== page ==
“Weaning is a good opportunity to cull those that have had multiple bouts of lameness.

“Talk with Mike to decide on a threshold for culling and how you might identify repeat offenders.”

2 Quarantine

Action: Using lameness as part of buying decisions for replacements 

The Griffiths are aiming to buy-in replacements from one known seller in the future and this will help reduce the risk of buying in lameness, says Mr Angell.

“I would suggest putting bought-in ewes in a field that has been rested for two weeks – preferably in one of the farm’s satellite areas.

“Turn up every ewe and examine the feet. This will allow you to pick up the early signs of CODD – which don’t cause signs of lameness – and treat accordingly,” he explains.

Mr Angell also recommends feeding lameness issues back to sellers so they can get any problems under control. Bought-in stock should also be vaccinated for foot-rot before joining the main flock.

3 Treat

Action: Treat early signs of lameness and distinguish treatment between foot-rot and CODD 

Most of the lameness cases identified by the Hit Squad were chronic cases, often caused by a combination of factors such as foot-rot and CODD.

“The Griffiths recognise the benefits of prompt treatment when stock are housed and are dosing at the correct level, which is good. The key is to pick up cases early to prevent them becoming chronic and spreading disease to other ewes and lambs,” says Ms Clements.

Mr Angell also explains the importance of making the right diagnosis.

“If you’re seeing foot-rot on its own I would treat with oxytetracycline. If it’s CODD or foot-rot and CODD together I’d recommend amoxicillin,” he says.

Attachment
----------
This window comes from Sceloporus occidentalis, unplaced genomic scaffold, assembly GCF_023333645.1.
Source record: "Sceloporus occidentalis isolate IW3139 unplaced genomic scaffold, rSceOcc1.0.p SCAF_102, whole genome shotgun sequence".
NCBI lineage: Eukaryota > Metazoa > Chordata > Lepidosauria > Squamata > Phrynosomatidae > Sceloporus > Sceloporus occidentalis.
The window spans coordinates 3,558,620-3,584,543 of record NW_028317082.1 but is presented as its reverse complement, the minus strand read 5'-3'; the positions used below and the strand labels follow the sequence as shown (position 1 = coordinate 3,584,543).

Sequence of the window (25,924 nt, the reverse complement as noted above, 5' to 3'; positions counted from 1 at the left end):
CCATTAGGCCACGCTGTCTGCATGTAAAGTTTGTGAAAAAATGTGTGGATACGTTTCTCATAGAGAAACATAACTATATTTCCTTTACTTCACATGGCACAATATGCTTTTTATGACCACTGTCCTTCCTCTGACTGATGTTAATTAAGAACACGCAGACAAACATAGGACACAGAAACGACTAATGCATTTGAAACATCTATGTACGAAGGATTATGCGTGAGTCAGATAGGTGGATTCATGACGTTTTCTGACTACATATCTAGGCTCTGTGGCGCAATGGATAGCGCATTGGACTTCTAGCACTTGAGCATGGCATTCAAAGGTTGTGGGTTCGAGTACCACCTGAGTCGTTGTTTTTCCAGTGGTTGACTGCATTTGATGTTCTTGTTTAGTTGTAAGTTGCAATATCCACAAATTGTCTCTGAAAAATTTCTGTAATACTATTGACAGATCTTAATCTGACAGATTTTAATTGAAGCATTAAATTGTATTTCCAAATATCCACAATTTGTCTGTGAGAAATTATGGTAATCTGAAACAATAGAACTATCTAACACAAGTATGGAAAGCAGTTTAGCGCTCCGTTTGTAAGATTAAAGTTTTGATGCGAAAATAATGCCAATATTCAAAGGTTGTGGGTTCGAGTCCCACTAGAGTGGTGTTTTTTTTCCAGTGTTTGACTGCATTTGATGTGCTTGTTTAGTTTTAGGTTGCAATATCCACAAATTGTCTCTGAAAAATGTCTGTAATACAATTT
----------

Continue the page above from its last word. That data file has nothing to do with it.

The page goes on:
Any CODD cases may benefit from a repeat injection two to three days later, so Mr Angell suggests putting a note in the diary to check these individuals.

4 Avoid

Action: Use lime on soil-based handling areas 

The handling system on the home farm has great potential, says Ms Clements. “The concrete area can easily be washed and disinfected.”

She suggests using lime on the soil-based handling areas positioned around the farm to reduce disease risk.

Mr Angell says when foot-bathing, stock must stand in the bath for the recommended period for each product and then stand for at least half an hour on concrete to let it dry.

5 Vaccinate

Action: Move to twice-yearly vaccination and vaccinate replacements 

The Hit Squad recommends moving to twice-yearly vaccination at housing and after shearing to give protection at high-risk periods when stocking rates are high. This could be reduced down to once a year when the challenge is brought under control. 

Using the Reading University lameness cost model with Southcott farm’s figures, the cost of foot-rot was calculated to be £8.80/ewe. This was based on a lameness prevalence of 23% in dry ewes and 5% in in-lamb ewes. This includes 1% culling for lameness and vaccinating once a year.

By reducing lameness prevalence to 5%, by culling 3% for lameness and vaccinating twice a year, this would bring costs down to £4.10/ewe. You can calculate the cost of foot-rot on your farm at www.fhpmodels.reading.ac.uk/models.htm